More than 150 children needed medical treatment after being attacked by a swarm of bees they had allegedly agitated in the yard of a school in South Africa.
Overall, 161 children needed immediate treatment of their “minor to moderate injuries” after the incident at the premises of Matlapeng Primary School in Soshanguve, a township situated 30 kilometres (19 miles) north of Pretoria.
Shawn Herbst is a spokesman for the regional rescue services.
He said: “It is believed that the swarm of bees turned into a cloud and attacked the pupils in the courtyard and those walking to class.
“Medics assessed the children and found that approximately 161 children had sustained minor to moderate injuries from exposure to bee stings.
“All the patients were treated on scene and once stabilised, they were transported to hospital.”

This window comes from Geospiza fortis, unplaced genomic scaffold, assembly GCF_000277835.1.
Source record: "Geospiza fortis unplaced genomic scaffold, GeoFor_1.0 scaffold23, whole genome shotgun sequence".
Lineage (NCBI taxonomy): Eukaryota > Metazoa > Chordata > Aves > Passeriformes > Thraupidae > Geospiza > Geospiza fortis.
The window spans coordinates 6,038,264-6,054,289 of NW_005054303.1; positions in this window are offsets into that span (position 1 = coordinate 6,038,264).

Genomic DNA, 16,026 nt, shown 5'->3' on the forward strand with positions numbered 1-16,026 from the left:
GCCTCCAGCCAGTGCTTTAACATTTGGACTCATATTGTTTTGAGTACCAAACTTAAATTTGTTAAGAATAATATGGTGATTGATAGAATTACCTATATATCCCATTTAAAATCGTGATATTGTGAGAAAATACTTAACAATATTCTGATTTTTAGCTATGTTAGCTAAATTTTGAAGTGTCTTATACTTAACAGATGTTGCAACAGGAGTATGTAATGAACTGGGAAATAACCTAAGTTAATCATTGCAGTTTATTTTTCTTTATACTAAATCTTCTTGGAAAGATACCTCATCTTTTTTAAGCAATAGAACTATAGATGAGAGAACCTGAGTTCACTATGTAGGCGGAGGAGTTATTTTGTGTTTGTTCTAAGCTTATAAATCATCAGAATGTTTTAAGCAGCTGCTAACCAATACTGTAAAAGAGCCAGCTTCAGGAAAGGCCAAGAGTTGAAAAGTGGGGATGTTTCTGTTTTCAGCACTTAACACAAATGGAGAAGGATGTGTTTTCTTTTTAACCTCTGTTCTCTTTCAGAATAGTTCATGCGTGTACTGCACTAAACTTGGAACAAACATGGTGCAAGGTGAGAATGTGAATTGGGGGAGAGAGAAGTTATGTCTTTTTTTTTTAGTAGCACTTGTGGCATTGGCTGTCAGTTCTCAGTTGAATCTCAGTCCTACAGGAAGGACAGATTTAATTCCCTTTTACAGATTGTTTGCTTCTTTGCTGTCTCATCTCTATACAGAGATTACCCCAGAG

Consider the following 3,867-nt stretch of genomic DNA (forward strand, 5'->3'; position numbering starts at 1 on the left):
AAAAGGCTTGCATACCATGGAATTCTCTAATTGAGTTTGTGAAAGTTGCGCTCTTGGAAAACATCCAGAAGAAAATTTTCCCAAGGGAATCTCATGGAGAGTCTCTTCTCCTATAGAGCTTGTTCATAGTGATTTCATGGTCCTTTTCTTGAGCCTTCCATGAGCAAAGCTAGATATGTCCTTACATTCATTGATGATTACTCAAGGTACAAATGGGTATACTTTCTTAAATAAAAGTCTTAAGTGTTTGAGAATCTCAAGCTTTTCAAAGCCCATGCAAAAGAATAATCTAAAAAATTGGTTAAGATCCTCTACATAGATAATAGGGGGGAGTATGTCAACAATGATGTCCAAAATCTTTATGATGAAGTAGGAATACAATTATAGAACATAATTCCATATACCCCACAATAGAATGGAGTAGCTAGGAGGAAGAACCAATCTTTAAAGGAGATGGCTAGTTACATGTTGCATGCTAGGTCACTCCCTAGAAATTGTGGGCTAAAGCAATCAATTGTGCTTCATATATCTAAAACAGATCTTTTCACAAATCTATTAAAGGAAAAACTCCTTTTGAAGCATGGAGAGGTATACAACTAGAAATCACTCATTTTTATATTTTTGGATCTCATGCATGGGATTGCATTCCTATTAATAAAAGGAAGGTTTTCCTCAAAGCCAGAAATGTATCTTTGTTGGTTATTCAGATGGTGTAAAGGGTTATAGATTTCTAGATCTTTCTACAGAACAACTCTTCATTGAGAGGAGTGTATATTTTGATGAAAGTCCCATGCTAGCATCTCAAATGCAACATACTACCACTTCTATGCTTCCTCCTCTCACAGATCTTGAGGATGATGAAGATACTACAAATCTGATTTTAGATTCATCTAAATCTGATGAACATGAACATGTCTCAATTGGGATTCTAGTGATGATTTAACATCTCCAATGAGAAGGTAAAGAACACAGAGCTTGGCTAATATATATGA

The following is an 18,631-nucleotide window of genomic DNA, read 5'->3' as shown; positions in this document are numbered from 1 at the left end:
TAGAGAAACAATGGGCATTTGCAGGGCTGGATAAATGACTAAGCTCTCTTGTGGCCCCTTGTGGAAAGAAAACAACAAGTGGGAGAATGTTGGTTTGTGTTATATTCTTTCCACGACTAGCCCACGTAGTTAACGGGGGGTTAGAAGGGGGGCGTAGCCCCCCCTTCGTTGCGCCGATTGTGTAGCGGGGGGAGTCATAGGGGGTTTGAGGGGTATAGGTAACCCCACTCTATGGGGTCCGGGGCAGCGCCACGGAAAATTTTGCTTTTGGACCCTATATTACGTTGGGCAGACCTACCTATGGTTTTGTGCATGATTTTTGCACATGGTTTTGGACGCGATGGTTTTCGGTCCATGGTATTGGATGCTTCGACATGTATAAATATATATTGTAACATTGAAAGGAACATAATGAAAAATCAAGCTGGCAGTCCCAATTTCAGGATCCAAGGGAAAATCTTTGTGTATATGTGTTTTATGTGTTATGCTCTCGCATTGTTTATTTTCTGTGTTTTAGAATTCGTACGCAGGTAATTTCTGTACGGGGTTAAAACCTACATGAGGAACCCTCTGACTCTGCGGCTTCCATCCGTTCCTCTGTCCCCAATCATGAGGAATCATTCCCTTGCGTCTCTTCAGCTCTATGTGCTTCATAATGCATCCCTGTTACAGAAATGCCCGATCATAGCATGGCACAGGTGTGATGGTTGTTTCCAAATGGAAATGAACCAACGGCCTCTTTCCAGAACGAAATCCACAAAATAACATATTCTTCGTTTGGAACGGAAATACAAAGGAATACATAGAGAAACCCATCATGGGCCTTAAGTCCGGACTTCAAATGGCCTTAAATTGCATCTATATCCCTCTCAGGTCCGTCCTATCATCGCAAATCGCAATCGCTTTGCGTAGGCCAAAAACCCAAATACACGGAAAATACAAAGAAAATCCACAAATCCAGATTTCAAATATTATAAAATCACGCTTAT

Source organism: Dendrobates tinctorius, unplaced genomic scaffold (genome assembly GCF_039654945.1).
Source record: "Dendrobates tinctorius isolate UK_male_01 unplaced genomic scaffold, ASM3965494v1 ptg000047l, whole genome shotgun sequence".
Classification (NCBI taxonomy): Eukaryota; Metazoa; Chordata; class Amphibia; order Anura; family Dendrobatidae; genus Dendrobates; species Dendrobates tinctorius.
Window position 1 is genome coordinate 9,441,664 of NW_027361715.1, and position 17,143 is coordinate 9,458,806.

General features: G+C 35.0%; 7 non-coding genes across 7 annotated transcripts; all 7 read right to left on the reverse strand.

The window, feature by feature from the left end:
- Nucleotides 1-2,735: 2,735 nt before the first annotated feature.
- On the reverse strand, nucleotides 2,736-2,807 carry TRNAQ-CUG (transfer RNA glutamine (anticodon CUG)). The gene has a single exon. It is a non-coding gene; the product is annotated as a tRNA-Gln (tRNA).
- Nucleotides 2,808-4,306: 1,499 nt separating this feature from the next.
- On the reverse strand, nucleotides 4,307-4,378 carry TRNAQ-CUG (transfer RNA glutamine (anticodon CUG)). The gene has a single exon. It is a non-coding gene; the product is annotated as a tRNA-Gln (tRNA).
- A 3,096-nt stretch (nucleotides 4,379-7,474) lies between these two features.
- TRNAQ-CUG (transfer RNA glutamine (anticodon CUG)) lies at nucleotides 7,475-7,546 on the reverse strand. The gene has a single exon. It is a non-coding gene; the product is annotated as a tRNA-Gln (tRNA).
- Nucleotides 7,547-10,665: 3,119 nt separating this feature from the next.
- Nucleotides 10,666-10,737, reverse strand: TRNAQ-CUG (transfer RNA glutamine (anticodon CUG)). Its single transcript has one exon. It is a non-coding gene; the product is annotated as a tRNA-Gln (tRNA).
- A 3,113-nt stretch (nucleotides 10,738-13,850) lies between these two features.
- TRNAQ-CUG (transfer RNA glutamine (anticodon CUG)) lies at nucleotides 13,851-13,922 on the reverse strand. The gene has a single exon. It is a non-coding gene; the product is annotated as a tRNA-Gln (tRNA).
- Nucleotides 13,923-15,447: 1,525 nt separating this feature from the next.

It was not revealed what type of bees were involved in the incident.
While the domesticated western honeybee produces honey in hives, solitary bees – or wild bees – such as the carpenter bee burrow into hard plant material such as dead trees to build nests.
Wild bees do not produce beeswax or honey. However, they are essential to the environment due to their pollinating activity.
Carpenter bees are often taken for bumblebees due to their similar body structure.